The Whitewater Schools will soon select a new district administrator. It’s an important decision, but one that’s made easier by its consequent infrequency: there are few positions available at that level, and always a few candidates for each available position.
Across our state, however, hiring teachers in sufficient numbers and of sufficient quality is a more difficult matter:
According to the most recent figures available, there were 8,867 people enrolled in teacher preparation programs in Wisconsin in the 2013-’14 school year. In itself, that would be enough to fill all the expected teacher openings in coming years.
But things aren’t so simple. As Riggle [professor at St. Norbert College in DePere and president of theWisconsin Association of Colleges of Teacher Education] said, the interests students have don’t fully match what’s needed out there.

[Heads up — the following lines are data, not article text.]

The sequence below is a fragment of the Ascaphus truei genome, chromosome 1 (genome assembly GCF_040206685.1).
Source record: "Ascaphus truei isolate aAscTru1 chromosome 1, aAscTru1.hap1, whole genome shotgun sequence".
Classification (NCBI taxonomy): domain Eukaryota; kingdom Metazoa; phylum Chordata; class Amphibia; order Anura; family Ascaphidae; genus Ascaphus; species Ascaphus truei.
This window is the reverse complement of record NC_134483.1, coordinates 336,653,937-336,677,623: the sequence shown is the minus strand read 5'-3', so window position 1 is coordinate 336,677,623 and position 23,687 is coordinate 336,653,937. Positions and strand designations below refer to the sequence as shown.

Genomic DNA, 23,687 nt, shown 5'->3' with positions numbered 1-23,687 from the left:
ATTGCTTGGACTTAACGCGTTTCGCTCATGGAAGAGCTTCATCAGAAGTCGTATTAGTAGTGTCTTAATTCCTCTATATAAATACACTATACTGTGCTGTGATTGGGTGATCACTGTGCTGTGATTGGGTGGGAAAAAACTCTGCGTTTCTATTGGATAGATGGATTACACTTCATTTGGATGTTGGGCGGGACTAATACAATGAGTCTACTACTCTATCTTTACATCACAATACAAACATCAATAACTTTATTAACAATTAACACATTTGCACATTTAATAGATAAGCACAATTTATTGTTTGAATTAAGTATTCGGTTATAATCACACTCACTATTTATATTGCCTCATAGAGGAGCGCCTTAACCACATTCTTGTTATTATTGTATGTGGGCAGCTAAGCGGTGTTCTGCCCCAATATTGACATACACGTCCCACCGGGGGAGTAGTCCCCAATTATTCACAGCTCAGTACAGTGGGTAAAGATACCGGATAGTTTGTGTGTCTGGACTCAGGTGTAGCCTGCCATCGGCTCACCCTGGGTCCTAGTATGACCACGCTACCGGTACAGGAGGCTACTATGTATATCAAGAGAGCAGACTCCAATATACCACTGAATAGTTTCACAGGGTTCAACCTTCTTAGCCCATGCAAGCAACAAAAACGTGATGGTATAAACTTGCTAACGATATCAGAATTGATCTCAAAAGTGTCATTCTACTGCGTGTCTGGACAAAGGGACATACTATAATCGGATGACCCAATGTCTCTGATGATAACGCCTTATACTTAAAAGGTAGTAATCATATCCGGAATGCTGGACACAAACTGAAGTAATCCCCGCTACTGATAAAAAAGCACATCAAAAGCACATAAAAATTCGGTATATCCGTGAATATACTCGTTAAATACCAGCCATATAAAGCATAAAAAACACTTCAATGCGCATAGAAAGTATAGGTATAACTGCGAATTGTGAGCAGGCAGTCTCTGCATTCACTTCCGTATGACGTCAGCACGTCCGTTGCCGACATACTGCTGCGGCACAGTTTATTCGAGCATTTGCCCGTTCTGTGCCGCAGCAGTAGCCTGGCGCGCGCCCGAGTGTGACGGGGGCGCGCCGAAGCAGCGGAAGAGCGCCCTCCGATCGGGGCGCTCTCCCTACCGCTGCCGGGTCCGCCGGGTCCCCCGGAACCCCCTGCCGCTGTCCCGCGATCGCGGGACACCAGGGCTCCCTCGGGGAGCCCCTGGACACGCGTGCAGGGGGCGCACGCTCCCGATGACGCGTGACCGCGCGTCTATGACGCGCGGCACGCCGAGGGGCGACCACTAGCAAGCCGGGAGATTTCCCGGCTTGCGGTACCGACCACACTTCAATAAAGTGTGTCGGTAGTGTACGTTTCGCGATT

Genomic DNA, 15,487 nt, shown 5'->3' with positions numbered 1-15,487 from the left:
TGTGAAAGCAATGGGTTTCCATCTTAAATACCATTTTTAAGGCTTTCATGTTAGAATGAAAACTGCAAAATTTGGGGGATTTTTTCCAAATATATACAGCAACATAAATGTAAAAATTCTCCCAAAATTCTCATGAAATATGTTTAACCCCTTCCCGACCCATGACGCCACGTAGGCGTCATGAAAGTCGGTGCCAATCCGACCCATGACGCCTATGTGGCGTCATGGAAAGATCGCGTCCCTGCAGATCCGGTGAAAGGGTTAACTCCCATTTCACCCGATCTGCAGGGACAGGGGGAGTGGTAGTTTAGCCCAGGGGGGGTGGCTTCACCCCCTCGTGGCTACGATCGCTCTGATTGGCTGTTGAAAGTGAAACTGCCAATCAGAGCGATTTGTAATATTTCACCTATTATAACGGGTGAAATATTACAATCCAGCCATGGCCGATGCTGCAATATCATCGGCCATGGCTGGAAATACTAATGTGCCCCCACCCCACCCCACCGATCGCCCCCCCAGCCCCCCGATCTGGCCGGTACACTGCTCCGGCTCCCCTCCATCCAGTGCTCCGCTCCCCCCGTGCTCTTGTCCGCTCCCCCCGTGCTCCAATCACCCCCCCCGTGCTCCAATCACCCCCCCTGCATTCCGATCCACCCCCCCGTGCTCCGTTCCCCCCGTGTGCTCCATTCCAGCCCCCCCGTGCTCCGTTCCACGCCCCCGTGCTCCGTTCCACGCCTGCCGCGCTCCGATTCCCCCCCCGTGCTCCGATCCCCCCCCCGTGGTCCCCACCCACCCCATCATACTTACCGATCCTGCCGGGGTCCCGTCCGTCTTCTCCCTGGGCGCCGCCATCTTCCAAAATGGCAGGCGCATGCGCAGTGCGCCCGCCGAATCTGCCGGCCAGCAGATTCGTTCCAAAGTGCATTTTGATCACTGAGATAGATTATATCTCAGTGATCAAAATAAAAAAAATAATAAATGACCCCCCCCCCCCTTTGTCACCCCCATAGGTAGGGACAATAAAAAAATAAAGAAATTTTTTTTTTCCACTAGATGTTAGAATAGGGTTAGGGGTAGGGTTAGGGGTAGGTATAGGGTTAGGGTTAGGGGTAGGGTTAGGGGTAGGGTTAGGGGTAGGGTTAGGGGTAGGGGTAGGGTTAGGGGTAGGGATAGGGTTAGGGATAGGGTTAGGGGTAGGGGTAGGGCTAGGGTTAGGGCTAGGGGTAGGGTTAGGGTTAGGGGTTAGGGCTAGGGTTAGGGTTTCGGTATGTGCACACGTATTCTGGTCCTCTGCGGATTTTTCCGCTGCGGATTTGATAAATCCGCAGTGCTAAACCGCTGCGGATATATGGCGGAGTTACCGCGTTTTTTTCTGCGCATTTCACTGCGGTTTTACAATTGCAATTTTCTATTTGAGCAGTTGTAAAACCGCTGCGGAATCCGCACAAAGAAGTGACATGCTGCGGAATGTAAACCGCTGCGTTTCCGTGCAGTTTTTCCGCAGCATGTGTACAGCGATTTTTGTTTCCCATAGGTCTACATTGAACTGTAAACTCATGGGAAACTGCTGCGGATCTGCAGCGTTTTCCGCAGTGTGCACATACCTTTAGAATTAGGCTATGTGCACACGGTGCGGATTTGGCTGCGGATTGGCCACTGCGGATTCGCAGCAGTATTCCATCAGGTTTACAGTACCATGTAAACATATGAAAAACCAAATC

There is also the delicate but important matter of who is going into teaching. In many cases, the upcoming teachers are hardworking, capable, talented and idealistic. And in some cases, they aren’t so strong in at least a couple of those areas.
And then there is the matter of how to do better in preparing people to become teachers.
These challenges are more than cyclical, as the article’s author, Alan Borsuk of Marquette Law, notes.
After we’ve hired a new administrator, we will yet face the persistent – but now aggravated – Wisconsin problem of finding sufficient numbers of teachers. It’s neither an accident nor an insoluble mystery why faculty hiring is more difficult in some states than others. That’s a long subject for another day, but a subject and a day that cannot seriously be treated as a surprise, nor postponed indefinitely.
Our next administrator’s hiring will leave before us other hiring challenges, of many more people over many more years, yet to be resolved.